It’s not the first time that rumors have surfaced of Google working on some heads-up display glasses (9 to 5 Google first raised the possibility late last year), but The New York Times is now reporting that the company is not only working on them, but that it’s set to release them by the end of this year. Citing “several Google employees familiar with the project,” the paper’s Nick Bilton reports that the glasses will be based on Android, pack 3G or 4G connectivity, plus GPS and a range of sensors, and cost “around the price of current smartphones,” or somewhere between $250 and $600. They’re also said to include a low-resolution camera that can monitor your surroundings in real time and overlay relevant information, although Google is said to be paying attention to potential privacy concerns, and “wants to ensure that people know if they are being recorded by someone wearing a pair of glasses with a built-in camera.”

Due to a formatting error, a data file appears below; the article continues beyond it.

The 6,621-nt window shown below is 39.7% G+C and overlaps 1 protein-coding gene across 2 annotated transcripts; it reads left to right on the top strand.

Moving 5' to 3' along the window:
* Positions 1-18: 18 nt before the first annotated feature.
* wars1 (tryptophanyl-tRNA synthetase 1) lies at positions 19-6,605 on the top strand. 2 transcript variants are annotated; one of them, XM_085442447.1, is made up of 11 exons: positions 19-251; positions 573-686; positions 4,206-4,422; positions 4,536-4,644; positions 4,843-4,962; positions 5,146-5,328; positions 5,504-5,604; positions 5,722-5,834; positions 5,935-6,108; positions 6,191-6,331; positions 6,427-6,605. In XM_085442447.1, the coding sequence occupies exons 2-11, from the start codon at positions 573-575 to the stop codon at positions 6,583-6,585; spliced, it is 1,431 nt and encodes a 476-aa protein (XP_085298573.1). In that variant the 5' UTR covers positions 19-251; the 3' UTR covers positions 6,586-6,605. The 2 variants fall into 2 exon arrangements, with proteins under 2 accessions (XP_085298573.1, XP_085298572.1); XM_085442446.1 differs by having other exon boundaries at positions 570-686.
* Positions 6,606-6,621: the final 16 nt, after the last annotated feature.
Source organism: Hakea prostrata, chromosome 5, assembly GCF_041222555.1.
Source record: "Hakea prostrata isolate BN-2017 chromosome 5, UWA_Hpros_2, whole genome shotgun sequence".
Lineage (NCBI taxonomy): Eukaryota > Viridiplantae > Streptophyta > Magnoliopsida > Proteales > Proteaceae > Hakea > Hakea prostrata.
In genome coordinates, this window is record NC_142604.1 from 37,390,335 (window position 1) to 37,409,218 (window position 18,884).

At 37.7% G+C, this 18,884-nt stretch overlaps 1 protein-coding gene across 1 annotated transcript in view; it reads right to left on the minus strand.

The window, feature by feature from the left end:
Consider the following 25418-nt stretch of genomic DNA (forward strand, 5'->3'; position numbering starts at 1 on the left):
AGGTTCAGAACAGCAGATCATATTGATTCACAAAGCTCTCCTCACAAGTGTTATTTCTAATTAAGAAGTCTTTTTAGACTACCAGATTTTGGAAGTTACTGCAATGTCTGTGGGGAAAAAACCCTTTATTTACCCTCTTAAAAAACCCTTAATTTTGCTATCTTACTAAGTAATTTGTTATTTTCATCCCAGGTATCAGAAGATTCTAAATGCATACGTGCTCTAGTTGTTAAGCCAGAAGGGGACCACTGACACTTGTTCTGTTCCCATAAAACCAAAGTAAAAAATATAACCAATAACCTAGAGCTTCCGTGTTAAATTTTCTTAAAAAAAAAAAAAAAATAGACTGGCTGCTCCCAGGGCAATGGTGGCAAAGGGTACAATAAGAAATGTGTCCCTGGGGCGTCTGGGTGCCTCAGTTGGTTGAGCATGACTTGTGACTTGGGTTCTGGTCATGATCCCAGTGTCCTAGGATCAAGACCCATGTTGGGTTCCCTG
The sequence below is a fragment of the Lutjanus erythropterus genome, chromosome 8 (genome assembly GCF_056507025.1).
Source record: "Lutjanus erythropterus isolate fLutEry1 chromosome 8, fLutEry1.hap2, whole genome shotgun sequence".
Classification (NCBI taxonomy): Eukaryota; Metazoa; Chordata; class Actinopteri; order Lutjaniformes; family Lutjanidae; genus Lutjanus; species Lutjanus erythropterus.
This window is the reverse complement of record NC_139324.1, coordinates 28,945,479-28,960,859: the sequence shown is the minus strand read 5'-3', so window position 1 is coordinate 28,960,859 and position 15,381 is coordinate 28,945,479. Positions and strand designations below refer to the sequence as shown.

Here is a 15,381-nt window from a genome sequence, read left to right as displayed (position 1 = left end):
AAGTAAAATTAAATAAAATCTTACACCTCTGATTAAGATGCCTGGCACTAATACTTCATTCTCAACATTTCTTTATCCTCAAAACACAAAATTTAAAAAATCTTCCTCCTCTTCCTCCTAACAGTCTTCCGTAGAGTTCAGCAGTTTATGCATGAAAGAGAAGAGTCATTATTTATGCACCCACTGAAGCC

What’s more, the Times says that none other than Sergey Brin is a “key leader” on the project, with another being Google engineer Steve Lee, the creator of Latitude. Notably, Bilton also says that Google sees the project as an “experiment that anyone will be able to join,” and that the company is not currently thinking about potential business models for the glasses, which could suggest that they may be more of a small-scale hobby than part of a major push into consumer hardware.